“A hack like this is a sobering reminder to us that cyberattacks are no longer confined to the IP space. It’s no longer just about data loss, but physical lives could be lost through these,” Keerthi noted.
Taking a broader view of the dangers posed by cyberattacks, Singapore’s Communications and Information Minister S. Iswaran, said at this year’s SICW, that global cooperation within the rules-based multilateral system is more important than ever for countries dealing with collective challenges in cybersecurity and tech.
The Minister likened his vision for the global cyber landscape to the existing multilateral trading system, which is governed by a set of common rules all countries abide by but also allows for closer collaboration between partners whose interests converge.
The United Nations’ work is very important in “developing that multilateral approach” for cybersecurity, he highlighted. He also emphasised the need for stronger collaboration between governments and the private sector to maximise the benefits of emerging technology.
In his concluding remarks, Keerthi said that with business leaders more aware of the dangers of cyberattacks and with digitalisation at the fore both nationally and internationally, it is a good time for the cybersecurity industry to sweep the cybersecurity backlog clean and come up with new approaches.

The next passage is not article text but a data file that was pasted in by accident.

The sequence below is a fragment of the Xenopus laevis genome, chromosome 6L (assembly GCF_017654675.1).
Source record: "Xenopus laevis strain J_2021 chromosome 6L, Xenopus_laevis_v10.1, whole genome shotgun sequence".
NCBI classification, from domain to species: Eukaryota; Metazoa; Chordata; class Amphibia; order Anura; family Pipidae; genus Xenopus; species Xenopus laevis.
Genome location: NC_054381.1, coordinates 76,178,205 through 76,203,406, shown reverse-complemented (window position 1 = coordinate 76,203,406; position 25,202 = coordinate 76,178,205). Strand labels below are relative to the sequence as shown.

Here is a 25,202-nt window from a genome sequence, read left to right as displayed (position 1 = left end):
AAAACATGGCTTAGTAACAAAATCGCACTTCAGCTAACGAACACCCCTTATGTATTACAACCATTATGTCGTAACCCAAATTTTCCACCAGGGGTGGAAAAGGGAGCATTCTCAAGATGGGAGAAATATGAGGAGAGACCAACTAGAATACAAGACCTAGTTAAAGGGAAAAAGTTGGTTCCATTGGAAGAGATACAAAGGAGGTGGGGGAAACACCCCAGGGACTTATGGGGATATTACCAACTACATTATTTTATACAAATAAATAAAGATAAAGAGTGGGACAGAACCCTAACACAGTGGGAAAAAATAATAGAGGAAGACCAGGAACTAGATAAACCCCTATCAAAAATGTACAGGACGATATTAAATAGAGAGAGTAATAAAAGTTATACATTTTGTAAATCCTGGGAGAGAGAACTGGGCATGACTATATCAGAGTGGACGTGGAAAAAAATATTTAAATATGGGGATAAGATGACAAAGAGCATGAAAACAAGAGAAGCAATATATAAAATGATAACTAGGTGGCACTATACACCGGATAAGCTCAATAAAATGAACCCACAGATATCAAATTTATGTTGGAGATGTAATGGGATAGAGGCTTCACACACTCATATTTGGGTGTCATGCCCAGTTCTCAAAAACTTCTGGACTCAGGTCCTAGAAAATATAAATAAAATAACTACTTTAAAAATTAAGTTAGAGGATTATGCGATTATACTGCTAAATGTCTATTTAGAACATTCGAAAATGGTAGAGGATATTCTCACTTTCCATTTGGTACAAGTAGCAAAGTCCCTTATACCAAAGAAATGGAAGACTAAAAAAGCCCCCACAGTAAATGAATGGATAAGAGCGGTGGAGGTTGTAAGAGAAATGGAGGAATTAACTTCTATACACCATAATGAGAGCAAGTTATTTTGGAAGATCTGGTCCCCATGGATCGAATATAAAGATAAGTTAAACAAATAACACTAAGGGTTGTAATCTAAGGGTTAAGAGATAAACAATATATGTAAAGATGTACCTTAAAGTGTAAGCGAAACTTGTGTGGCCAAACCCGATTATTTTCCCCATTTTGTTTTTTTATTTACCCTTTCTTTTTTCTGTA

Companies looking to develop consumer apps in the cloud, and use cloud-native applications in development, should adopt the security by design framework, he said.
“Security by design is an approach to software and hardware development that seeks to minimise vulnerabilities by reducing the attack surface, and designing and building the security into every phase of the development cycle, including when it goes live. From a security standpoint, security by design addresses the cyber protection considerations throughout the lifecycle,” he added.
The central message that came out of this year’s SICW and GovWare conference was that while a new approach to cybersecurity was required, it was equally important to have a multi-stakeholder approach to security in a post-pandemic world where digitalisation would be the new normal.
Amit Roy Choudhury, a media consultant, and senior journalist writes about technology for GovInsider.
Image of Senior Minister and Coordinating Minister for National Security, Teo Chee Hean from SICW Twitter.